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Senate passes Internet sales tax bill

By Nick Bullock
Published: May 7, 2013
Brick-and-mortar hobby retailers are one step closer to legislation that would, in their eyes, level the retail playing field.

The Marketplace Fairness Act — commonly known as the Internet sales tax bill — passed in the Senate on May 6 by a 69-to-27 bipartisan vote. The legislation will now head to the House.

The bill, if passed, would allow states to require retailers with more than $1 million in annual out-of-state Internet sales to collect sales tax, which those retailers will then pay to their state and local governments.

“It definitely is going to help,” said Bruce Throne, National Retail Hobby Stores Association President and owner of Walt’s Hobby in Syracuse, N.Y. “It’s certainly a good step in the right direction.”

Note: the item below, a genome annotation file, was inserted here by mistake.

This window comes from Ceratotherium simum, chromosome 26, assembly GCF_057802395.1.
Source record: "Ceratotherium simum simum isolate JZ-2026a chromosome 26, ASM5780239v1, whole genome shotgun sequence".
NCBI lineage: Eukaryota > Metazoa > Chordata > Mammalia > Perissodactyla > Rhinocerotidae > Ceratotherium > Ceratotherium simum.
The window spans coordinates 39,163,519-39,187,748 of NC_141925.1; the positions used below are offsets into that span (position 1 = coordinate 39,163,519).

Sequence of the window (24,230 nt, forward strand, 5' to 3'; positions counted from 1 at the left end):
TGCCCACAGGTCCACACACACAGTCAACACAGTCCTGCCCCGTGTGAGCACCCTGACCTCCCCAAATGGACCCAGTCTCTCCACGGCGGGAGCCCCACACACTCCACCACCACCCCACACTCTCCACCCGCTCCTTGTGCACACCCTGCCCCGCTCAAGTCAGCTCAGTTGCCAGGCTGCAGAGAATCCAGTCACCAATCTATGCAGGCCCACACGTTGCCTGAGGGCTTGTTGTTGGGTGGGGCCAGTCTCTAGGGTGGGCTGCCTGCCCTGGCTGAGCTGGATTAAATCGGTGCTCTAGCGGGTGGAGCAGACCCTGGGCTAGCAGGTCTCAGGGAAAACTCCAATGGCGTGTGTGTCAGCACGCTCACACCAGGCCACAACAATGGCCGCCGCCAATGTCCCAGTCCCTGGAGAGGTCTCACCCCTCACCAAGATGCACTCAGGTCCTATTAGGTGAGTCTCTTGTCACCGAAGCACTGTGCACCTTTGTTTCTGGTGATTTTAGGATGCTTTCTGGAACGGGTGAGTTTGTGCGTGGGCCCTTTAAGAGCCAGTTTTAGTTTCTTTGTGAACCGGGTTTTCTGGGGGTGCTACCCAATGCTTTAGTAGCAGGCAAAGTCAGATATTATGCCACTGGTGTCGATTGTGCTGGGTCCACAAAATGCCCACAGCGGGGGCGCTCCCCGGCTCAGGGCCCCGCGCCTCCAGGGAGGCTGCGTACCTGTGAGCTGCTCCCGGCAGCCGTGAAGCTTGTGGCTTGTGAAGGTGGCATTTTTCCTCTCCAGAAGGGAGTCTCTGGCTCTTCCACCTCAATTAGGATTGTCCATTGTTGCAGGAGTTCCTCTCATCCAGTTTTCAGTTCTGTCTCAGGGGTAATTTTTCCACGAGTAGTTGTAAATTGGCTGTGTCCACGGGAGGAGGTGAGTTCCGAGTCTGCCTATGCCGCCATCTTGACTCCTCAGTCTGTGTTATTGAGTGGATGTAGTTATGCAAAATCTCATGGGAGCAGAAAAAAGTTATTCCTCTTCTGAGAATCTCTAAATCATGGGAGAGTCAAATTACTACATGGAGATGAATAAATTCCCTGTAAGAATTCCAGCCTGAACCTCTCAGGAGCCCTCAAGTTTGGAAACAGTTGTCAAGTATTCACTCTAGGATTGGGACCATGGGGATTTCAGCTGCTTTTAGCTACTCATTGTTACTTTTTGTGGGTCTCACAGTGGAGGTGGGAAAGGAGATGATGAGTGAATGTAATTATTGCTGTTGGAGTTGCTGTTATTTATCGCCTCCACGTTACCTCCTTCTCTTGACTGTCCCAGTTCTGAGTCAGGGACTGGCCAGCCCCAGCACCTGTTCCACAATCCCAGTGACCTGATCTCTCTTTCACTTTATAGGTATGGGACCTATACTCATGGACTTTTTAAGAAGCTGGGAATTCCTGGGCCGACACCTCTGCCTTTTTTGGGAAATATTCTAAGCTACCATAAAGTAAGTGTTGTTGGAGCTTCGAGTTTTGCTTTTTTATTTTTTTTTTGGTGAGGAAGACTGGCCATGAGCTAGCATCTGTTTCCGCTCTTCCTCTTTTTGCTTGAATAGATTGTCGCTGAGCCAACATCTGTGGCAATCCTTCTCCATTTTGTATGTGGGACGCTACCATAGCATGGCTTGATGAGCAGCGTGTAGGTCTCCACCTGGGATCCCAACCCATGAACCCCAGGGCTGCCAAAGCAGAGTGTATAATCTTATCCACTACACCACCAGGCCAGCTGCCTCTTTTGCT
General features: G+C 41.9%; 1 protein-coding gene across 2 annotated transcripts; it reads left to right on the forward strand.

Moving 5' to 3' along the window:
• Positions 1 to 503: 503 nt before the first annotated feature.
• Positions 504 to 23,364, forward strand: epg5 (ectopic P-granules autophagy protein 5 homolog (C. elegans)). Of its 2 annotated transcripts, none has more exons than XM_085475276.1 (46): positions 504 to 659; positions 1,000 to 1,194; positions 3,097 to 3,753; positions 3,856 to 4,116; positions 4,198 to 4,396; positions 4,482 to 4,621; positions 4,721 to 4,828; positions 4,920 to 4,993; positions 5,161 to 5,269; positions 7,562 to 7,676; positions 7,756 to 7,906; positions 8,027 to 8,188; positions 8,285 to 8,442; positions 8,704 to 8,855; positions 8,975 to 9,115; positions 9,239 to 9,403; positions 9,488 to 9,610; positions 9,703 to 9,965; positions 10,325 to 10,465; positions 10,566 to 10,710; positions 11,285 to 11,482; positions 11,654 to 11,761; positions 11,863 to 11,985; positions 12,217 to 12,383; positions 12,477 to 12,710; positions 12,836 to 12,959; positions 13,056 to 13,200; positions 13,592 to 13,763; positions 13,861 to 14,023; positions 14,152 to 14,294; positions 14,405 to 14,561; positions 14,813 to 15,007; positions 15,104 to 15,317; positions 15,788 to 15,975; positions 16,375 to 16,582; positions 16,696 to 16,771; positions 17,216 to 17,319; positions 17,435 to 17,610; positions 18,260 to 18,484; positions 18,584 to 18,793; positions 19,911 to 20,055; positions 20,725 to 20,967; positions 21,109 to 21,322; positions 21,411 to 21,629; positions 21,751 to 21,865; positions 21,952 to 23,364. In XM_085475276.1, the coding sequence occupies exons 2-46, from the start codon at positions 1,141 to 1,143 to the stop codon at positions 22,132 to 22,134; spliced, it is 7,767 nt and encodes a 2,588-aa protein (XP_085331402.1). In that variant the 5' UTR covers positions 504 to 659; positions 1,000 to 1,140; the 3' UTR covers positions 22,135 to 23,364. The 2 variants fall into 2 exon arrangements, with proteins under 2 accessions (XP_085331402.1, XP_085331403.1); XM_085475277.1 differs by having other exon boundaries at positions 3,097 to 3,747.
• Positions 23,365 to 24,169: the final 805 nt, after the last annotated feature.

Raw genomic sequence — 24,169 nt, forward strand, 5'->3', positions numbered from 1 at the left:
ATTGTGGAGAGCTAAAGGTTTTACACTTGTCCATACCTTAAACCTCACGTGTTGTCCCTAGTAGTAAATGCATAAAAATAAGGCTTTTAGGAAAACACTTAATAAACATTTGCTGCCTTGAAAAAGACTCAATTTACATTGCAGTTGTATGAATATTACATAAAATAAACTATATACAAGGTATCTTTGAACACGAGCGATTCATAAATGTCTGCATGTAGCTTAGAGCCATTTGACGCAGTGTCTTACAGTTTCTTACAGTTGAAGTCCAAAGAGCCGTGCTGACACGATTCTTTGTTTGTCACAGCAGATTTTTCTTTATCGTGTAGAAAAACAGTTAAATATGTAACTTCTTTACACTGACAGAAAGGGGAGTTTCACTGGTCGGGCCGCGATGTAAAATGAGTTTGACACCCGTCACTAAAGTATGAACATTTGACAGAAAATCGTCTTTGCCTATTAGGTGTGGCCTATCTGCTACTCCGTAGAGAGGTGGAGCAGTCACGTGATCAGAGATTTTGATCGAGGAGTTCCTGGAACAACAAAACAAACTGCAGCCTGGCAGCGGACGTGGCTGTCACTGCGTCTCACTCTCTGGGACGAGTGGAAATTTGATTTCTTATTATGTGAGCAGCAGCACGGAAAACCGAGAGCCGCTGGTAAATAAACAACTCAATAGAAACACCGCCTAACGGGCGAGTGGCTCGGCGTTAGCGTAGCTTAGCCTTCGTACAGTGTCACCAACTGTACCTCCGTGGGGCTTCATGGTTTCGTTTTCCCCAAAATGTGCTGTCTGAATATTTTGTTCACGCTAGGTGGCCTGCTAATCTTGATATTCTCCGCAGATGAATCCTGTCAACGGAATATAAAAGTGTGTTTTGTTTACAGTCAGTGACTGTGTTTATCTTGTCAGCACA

Throne said he is not pleased with some of the bill’s exemptions, such as the requirement that retailers make more than $1 million in online sales in order to fall under the bill’s influence.

In fall of 2011, Throne led a contingent of brick-and-mortar hobby and book retailers to Washington to express their support for Internet sales tax legislation. He said it’s nice to see their efforts pay off at least a little.

Throne said Internet sales tax legislation is essential for the survival of brick-and-mortar stores, especially hobby stores since much of their customer base is aging and the younger customers that have replaced them are increasingly tech savvy, buying many products online.

“I would say [Internet sales tax legislation] factors heavily into whether a brick-and-mortar store can be competitive,” he said. “It should help brick-and-mortar stores level the playing field that little bit more.”